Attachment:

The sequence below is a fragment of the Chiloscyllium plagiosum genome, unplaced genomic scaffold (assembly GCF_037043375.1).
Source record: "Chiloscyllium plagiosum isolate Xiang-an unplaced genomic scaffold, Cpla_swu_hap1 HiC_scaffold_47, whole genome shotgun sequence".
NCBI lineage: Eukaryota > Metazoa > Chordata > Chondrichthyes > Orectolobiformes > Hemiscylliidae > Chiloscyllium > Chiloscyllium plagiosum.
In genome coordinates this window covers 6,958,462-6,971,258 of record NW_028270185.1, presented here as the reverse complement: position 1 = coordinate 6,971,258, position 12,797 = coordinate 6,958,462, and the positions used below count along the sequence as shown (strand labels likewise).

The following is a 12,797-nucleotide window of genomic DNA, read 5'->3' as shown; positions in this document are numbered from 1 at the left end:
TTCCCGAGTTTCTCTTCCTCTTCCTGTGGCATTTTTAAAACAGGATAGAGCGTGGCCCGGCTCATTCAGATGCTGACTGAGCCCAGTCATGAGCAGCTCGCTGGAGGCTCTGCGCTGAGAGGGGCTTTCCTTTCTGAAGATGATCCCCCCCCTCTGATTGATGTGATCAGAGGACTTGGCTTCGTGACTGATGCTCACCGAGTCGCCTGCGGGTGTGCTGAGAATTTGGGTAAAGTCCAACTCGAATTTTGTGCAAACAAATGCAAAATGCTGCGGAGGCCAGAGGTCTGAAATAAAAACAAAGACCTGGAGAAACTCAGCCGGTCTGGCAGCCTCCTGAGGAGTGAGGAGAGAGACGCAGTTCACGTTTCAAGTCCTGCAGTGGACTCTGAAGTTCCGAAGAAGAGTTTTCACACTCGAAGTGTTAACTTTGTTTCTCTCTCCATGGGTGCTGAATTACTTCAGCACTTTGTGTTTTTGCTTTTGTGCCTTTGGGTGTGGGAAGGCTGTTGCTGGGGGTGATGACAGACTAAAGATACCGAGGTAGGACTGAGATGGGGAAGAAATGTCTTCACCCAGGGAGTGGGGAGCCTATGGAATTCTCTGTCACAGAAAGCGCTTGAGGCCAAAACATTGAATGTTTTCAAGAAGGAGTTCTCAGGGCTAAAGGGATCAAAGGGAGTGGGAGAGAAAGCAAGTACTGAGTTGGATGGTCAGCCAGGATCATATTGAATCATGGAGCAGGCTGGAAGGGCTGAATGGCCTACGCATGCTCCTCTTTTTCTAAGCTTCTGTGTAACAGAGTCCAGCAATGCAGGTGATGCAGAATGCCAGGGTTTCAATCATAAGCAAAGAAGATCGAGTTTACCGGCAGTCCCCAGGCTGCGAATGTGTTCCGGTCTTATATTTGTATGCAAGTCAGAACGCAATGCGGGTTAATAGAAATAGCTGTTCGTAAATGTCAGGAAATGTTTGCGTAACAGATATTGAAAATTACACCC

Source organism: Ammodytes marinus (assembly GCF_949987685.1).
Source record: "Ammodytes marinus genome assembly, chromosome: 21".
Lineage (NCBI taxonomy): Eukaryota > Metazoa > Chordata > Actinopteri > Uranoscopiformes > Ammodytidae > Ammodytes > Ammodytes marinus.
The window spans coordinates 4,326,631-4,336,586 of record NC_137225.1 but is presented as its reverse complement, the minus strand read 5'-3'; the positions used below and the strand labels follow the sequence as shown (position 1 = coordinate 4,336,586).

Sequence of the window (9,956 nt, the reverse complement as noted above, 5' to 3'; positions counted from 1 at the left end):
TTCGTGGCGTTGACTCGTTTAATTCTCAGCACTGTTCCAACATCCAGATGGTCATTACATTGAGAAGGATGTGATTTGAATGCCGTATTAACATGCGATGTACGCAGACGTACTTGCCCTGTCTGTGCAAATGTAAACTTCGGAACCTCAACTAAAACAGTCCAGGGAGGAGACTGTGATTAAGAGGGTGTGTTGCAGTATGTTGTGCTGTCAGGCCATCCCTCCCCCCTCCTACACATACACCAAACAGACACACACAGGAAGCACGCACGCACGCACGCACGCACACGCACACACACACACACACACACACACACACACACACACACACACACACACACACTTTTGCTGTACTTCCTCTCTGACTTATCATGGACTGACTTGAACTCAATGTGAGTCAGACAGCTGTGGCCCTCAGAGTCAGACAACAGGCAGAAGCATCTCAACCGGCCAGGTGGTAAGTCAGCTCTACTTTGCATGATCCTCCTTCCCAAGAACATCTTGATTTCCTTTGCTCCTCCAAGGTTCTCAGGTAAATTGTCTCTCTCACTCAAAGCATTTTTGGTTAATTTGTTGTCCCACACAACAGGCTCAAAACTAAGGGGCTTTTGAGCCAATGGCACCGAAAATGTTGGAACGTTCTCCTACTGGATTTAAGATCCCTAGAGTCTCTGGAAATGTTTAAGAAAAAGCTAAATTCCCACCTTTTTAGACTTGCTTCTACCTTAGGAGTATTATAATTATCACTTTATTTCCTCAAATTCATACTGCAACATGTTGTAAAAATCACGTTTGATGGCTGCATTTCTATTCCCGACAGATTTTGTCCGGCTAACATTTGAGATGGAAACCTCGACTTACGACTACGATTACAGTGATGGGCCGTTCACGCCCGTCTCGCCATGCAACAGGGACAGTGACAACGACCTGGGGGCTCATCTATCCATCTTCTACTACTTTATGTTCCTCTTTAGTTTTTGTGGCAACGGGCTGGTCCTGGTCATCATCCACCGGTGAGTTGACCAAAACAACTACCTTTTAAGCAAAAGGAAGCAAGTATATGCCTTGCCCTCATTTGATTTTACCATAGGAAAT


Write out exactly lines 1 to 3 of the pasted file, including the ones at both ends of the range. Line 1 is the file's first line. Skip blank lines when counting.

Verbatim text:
The sequence below is a fragment of the Chiloscyllium plagiosum genome, unplaced genomic scaffold (assembly GCF_037043375.1).
Source record: "Chiloscyllium plagiosum isolate Xiang-an unplaced genomic scaffold, Cpla_swu_hap1 HiC_scaffold_47, whole genome shotgun sequence".
NCBI lineage: Eukaryota > Metazoa > Chordata > Chondrichthyes > Orectolobiformes > Hemiscylliidae > Chiloscyllium > Chiloscyllium plagiosum.